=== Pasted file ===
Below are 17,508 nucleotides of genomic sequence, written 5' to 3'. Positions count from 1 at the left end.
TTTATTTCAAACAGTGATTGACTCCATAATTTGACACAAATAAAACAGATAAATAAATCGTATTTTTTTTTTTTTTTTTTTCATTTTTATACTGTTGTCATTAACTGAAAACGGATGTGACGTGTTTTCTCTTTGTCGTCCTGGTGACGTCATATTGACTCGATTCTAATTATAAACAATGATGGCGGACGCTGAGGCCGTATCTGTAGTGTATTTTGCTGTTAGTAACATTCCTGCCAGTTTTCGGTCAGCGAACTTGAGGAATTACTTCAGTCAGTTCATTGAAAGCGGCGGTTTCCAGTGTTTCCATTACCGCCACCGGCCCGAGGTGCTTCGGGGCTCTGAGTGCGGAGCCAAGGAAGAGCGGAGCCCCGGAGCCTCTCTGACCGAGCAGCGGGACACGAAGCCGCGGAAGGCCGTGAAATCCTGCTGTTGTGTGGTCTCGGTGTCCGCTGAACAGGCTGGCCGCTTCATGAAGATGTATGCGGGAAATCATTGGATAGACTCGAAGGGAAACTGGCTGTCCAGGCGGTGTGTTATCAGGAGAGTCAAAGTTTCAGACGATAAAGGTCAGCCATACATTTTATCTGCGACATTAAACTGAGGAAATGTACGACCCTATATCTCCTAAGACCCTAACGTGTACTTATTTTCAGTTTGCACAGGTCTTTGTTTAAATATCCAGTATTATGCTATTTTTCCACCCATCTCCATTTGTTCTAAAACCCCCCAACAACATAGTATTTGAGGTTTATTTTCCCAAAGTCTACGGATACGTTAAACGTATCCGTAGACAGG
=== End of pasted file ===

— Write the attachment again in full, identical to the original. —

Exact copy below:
Below are 17,508 nucleotides of genomic sequence, written 5' to 3'. Positions count from 1 at the left end.
TTTATTTCAAACAGTGATTGACTCCATAATTTGACACAAATAAAACAGATAAATAAATCGTATTTTTTTTTTTTTTTTTTTCATTTTTATACTGTTGTCATTAACTGAAAACGGATGTGACGTGTTTTCTCTTTGTCGTCCTGGTGACGTCATATTGACTCGATTCTAATTATAAACAATGATGGCGGACGCTGAGGCCGTATCTGTAGTGTATTTTGCTGTTAGTAACATTCCTGCCAGTTTTCGGTCAGCGAACTTGAGGAATTACTTCAGTCAGTTCATTGAAAGCGGCGGTTTCCAGTGTTTCCATTACCGCCACCGGCCCGAGGTGCTTCGGGGCTCTGAGTGCGGAGCCAAGGAAGAGCGGAGCCCCGGAGCCTCTCTGACCGAGCAGCGGGACACGAAGCCGCGGAAGGCCGTGAAATCCTGCTGTTGTGTGGTCTCGGTGTCCGCTGAACAGGCTGGCCGCTTCATGAAGATGTATGCGGGAAATCATTGGATAGACTCGAAGGGAAACTGGCTGTCCAGGCGGTGTGTTATCAGGAGAGTCAAAGTTTCAGACGATAAAGGTCAGCCATACATTTTATCTGCGACATTAAACTGAGGAAATGTACGACCCTATATCTCCTAAGACCCTAACGTGTACTTATTTTCAGTTTGCACAGGTCTTTGTTTAAATATCCAGTATTATGCTATTTTTCCACCCATCTCCATTTGTTCTAAAACCCCCCAACAACATAGTATTTGAGGTTTATTTTCCCAAAGTCTACGGATACGTTAAACGTATCCGTAGACAGG